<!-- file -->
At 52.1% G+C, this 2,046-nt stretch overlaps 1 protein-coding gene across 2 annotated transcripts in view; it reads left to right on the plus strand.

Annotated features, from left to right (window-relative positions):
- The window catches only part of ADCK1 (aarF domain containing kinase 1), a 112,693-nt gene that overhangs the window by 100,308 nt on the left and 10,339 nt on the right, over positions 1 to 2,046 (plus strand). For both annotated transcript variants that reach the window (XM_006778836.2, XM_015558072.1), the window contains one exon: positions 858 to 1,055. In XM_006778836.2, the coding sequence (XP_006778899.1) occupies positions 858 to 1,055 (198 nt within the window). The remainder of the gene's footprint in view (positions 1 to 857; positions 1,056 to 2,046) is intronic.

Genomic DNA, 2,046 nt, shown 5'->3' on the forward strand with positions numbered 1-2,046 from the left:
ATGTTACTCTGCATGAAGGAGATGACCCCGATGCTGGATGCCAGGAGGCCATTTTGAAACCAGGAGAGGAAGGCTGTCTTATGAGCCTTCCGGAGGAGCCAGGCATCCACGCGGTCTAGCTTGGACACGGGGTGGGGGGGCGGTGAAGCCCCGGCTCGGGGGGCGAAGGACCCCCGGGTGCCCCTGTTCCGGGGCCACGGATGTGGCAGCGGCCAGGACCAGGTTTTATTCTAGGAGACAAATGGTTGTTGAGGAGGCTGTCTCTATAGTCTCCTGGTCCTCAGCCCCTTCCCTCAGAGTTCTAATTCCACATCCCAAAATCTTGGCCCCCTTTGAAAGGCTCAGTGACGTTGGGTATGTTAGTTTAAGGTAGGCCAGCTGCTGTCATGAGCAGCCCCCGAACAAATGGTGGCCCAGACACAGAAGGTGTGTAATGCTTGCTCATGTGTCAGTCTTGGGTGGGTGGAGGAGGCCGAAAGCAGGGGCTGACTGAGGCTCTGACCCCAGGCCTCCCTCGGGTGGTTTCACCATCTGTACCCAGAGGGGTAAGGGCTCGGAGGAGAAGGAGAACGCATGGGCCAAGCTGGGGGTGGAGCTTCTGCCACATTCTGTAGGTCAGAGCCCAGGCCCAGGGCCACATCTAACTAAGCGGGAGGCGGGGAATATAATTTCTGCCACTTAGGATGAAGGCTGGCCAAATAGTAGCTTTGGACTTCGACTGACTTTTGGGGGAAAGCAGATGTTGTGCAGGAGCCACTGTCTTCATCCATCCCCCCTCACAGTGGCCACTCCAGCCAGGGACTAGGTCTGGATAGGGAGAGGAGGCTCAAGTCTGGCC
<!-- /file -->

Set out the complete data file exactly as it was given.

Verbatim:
At 52.1% G+C, this 2,046-nt stretch overlaps 1 protein-coding gene across 2 annotated transcripts in view; it reads left to right on the plus strand.

Annotated features, from left to right (window-relative positions):
- The window catches only part of ADCK1 (aarF domain containing kinase 1), a 112,693-nt gene that overhangs the window by 100,308 nt on the left and 10,339 nt on the right, over positions 1 to 2,046 (plus strand). For both annotated transcript variants that reach the window (XM_006778836.2, XM_015558072.1), the window contains one exon: positions 858 to 1,055. In XM_006778836.2, the coding sequence (XP_006778899.1) occupies positions 858 to 1,055 (198 nt within the window). The remainder of the gene's footprint in view (positions 1 to 857; positions 1,056 to 2,046) is intronic.

Genomic DNA, 2,046 nt, shown 5'->3' on the forward strand with positions numbered 1-2,046 from the left:
ATGTTACTCTGCATGAAGGAGATGACCCCGATGCTGGATGCCAGGAGGCCATTTTGAAACCAGGAGAGGAAGGCTGTCTTATGAGCCTTCCGGAGGAGCCAGGCATCCACGCGGTCTAGCTTGGACACGGGGTGGGGGGGCGGTGAAGCCCCGGCTCGGGGGGCGAAGGACCCCCGGGTGCCCCTGTTCCGGGGCCACGGATGTGGCAGCGGCCAGGACCAGGTTTTATTCTAGGAGACAAATGGTTGTTGAGGAGGCTGTCTCTATAGTCTCCTGGTCCTCAGCCCCTTCCCTCAGAGTTCTAATTCCACATCCCAAAATCTTGGCCCCCTTTGAAAGGCTCAGTGACGTTGGGTATGTTAGTTTAAGGTAGGCCAGCTGCTGTCATGAGCAGCCCCCGAACAAATGGTGGCCCAGACACAGAAGGTGTGTAATGCTTGCTCATGTGTCAGTCTTGGGTGGGTGGAGGAGGCCGAAAGCAGGGGCTGACTGAGGCTCTGACCCCAGGCCTCCCTCGGGTGGTTTCACCATCTGTACCCAGAGGGGTAAGGGCTCGGAGGAGAAGGAGAACGCATGGGCCAAGCTGGGGGTGGAGCTTCTGCCACATTCTGTAGGTCAGAGCCCAGGCCCAGGGCCACATCTAACTAAGCGGGAGGCGGGGAATATAATTTCTGCCACTTAGGATGAAGGCTGGCCAAATAGTAGCTTTGGACTTCGACTGACTTTTGGGGGAAAGCAGATGTTGTGCAGGAGCCACTGTCTTCATCCATCCCCCCTCACAGTGGCCACTCCAGCCAGGGACTAGGTCTGGATAGGGAGAGGAGGCTCAAGTCTGGCC